vikram
kashyap


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Colored Salt Flame Tests

Metal salts can be used to color flames a range of brilliant colors, from green to purple. It's a fun experiement that can be easily done at home.

WARNING: Most metal salts (except for compounds like NaCl) are toxic. Don't eat them. And putting some of the chemicals listed below in fire risks producing toxic vapors. Only perform flame tests outdoors with proper ventilation.

Sadly my photography skills are poor so I don't have great pictures of the actual colored flames yet. I plan to take some in the future.

For help sourcing the chemicals listed here, check out this page.



Copper Salts

I have so far only experimented with copper compounds. Copper salts color flames blue-green when put in fire.

Copper (II) Chloride (CuCl2):

I was able to produce copper chloride by reacting some small copper peices in concentrated hydrochloric acid. The copper is lower on the metal reactivity series than hydrogen, so it won't react in a single placement reaction. Instead, the reaction here happens because the solution is open to the air. Air trapped in the solution oxidizes the copper to copper (II) oxide (CuO), and then the 2HCl + CuO -> CuCl2 + H2O. The reaction took a couple days, and was sped up by leaving the flask of solution out in the sun to heat.

In order to increase the amount of oxygen in the solution, I also added some hydrogen peroxide (H2O2) which decomposes into H2O and O2. The bubbles from the H2O2 can be seen in the below picture. Note the bright green color of the solution.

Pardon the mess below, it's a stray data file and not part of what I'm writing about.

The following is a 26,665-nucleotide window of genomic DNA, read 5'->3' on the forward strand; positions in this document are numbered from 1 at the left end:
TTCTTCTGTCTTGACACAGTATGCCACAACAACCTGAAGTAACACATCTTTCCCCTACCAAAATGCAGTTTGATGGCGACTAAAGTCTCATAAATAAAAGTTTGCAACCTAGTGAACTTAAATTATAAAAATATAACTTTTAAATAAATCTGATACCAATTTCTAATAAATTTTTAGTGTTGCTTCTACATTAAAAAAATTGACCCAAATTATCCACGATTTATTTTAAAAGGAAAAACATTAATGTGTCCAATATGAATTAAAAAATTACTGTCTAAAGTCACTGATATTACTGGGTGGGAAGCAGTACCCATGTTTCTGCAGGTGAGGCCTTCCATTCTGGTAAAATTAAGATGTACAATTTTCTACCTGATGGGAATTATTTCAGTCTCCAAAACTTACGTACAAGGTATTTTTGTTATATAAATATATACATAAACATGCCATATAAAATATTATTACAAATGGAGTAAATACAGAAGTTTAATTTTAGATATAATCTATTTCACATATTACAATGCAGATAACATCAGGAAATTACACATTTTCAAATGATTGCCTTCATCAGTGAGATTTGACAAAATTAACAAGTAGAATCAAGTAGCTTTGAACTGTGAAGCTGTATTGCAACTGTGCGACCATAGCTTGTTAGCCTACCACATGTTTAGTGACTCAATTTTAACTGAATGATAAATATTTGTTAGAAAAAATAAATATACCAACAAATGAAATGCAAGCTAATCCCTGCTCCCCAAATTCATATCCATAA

Copper chloride solution in an Erlenmeyer flask with a light underneath it.

The CuCl2 solution was then mixed with some denatured alcohol and put in a spray bottle. I then could produce bright spurts of green flames by spraying a puddle of the solution on the pavement, lighting it on fire, and then spritzing it with more solution.

Copper (II) Acetate (Cu(CH3COO)2)

Copper (II) acetate can be made is a similar manner to copper (II) chloride. The copper reacts in acetic acid (vinegar). The single replacement of H+ ions by Cu2+ ions is not energetically favorable due to copper being lower on the reactivity series than hydrogen, but exposure to air and hydrogen peroxide can oxidize the copper and allow it react with the acid. Since vinegar is only 5% concentration and acetic acid is a weak acid, this reaction is much slower than that with HCl; in my case I just left it for a couple weeks in a jar and came back to it later. Heat will likely make it proceed faster, however. The copper (II) acetate was then dried and left a pretty dark blue hydrated salt. The solution of this will still burn green, but the blue copper (II) acetate makes an interesting contrast to the green copper (II) chloride.


Blue-green copper acetate crystals on a paper.